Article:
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When starting a business that distributes a product that needs to be cultivated over an extended period, entrepreneurs will face unique challenges to manage supply and demand. For instance, starting a vineyard means that you will need to spend an ample amount of time crafting your goods in order to receive a positive response from your target market.

It’s not uncommon for wine lovers to enter the business and expand upon their passion. However, developing this delectable drink is more than just squeezing a few grapes – reports that if you are interested in this industry, you will need to choose between opening an estate winery or a vineyard.

A vineyard can be defined as the place where the grapes are grown and then given to wine crafters to create the drinks. An estate winery is where the grapes are both grown and then produced into wine to be sold to the masses. If you are just starting out with a few business loans or you want to begin on a small scale before dedicating your career to the wine business, you might want to start with a vineyard.

Brushing up on the industry

The first step to starting a vineyard is to learn as much as you can before beginning operations of your own. Douglas Moorhead of Wine East Magazine reports that although it may seem time-consuming, visiting a wide range of vineyards prior to opening your own business can go a long way when it comes to avoiding common industry mistakes.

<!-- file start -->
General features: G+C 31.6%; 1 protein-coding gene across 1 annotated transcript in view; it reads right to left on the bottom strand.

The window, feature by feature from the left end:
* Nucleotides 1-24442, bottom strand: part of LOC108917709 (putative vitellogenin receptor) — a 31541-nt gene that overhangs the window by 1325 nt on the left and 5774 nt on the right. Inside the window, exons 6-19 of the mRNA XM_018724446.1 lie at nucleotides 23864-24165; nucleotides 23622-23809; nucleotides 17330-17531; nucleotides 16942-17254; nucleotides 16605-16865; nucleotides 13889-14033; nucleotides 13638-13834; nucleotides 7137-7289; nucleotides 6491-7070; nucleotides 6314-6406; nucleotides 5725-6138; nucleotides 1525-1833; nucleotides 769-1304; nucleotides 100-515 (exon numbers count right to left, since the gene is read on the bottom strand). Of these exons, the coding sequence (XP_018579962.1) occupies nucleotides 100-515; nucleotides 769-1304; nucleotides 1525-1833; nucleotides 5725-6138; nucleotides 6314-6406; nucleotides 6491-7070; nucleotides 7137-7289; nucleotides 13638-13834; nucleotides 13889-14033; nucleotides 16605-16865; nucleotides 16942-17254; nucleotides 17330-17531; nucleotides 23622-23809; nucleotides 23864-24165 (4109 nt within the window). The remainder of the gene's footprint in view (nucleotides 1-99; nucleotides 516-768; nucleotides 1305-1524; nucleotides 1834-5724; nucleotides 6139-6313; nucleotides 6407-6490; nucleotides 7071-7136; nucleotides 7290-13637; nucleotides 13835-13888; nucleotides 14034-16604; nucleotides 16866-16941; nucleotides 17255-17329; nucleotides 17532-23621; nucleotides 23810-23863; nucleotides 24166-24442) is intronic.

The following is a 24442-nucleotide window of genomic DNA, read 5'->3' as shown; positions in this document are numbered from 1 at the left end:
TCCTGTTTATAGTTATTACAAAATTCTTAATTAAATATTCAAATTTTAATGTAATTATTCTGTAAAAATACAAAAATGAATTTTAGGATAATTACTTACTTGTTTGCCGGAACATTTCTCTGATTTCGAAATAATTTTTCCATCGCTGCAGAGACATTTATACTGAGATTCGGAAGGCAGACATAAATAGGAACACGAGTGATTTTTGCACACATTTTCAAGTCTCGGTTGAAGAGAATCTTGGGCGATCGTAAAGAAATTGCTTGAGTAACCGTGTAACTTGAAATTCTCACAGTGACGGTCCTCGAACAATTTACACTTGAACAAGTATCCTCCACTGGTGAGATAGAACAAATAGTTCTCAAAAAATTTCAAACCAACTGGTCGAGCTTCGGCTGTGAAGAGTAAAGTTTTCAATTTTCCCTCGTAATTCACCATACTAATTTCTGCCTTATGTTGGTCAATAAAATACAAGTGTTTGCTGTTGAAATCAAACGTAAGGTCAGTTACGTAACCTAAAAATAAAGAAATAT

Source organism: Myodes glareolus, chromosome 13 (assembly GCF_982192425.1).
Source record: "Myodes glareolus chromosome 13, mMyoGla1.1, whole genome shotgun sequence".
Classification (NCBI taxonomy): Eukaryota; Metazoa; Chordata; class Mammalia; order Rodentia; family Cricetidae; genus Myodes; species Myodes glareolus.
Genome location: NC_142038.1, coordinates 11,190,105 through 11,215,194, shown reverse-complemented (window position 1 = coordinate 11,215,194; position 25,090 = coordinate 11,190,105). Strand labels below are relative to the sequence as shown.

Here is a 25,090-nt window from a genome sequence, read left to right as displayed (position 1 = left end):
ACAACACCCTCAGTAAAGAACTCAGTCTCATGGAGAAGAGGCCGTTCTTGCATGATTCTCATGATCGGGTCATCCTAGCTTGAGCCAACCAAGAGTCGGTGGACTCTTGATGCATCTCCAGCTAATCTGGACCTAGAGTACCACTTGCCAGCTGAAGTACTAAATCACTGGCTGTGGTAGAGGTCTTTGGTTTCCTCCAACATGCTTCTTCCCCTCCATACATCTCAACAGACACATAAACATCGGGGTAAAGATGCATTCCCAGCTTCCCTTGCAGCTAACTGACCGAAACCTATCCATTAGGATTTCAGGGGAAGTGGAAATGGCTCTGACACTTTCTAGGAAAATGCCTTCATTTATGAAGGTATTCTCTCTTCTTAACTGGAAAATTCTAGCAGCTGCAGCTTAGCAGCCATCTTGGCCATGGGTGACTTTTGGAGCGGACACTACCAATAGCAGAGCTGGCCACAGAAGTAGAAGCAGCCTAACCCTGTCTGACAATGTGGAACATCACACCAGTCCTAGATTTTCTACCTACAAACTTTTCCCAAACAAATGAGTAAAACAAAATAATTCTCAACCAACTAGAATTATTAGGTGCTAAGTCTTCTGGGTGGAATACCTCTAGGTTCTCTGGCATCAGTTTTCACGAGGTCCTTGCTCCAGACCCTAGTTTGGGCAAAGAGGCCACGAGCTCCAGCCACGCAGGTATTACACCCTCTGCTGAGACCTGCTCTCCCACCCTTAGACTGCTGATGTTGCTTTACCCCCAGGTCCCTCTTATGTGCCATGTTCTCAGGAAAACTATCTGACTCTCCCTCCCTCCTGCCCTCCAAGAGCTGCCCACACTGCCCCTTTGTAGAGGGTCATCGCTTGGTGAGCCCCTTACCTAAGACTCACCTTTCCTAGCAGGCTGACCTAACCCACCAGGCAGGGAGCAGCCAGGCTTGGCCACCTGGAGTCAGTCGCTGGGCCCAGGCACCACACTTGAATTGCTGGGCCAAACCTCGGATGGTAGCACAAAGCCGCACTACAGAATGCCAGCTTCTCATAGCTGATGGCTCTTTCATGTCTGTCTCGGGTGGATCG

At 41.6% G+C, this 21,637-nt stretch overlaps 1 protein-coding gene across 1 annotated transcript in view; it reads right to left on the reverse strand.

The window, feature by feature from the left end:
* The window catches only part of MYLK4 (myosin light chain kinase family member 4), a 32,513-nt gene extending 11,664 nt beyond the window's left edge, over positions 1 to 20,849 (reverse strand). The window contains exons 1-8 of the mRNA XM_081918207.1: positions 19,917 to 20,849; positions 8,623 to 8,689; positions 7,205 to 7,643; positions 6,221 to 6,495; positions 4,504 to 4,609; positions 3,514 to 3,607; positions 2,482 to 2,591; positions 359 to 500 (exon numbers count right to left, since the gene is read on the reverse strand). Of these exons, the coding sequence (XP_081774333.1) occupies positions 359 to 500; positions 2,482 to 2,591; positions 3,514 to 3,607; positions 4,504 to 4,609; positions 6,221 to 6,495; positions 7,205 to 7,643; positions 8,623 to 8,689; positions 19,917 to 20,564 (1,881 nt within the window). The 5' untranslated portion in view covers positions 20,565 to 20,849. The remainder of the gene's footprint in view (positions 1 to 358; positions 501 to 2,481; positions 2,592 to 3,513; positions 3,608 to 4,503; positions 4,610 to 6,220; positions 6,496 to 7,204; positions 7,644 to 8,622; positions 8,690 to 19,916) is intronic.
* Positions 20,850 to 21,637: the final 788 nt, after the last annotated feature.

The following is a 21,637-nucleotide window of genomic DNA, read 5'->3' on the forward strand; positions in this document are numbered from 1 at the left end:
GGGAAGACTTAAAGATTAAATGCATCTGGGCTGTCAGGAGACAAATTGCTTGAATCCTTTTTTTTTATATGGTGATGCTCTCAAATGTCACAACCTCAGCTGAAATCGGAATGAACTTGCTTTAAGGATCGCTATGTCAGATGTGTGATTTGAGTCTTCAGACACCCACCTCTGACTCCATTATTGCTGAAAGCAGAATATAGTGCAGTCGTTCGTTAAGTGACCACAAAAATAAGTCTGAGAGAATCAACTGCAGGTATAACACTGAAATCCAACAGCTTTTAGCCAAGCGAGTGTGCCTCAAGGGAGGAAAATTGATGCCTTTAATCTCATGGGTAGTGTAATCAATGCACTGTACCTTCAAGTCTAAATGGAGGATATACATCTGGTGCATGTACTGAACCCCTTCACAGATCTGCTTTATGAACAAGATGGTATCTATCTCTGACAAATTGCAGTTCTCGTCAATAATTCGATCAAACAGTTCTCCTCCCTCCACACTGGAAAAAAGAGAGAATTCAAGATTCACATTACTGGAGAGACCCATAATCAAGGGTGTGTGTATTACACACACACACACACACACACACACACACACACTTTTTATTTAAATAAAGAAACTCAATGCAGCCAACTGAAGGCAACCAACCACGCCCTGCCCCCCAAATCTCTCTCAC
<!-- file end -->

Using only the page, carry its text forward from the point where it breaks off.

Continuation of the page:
By touring other vineyards and estates, you can get a better idea of how you want to establish your business. Doing so can also give you tips on how to avoid reinventing the wheel. If you aren’t sure of whether opening a vineyard is truly the right career path for you, visiting wineries will help you make a final decision.

Finding a location

Purdue states that perhaps the biggest decision you will make during your career as a vineyard owner is deciding where to locate your business. This will be based on the type of grape that you decide to grow and which climate it thrives in. Most vineyard owners will tell you that it’s best to steer clear of regions where there are long, harsh winters. Frost can easily kill grape plants and hinder your production.

Gathering the necessary materials

Every entrepreneur has to dedicate a certain amount of business funds to equipment that will be used to create the end product. In the case of vineyards, this requires many pieces of farm machinery to do everything from till the soil to help with harvesting the grapes.

Tractors for vineyard use can cost anywhere from $1,500 to $15,000, but this will likely depend on the size of your land and how many grapes you expect to produce annually. You will also need to consider buying smaller products, such as scales to weigh your produce prior to shipping, as well as containers to keep them in good condition.

When considering costs for equipment, you might also want to calculate in the amount of money you expect to pay for labor. While you might be able to handle 3 to 5 acres of your own, you may need to bring in an additional staff member to help with larger portions of land or simply help with the harvesting process. In the end, you will have more of an opportunity to enjoy your business by distributing some of your responsibilities to others.

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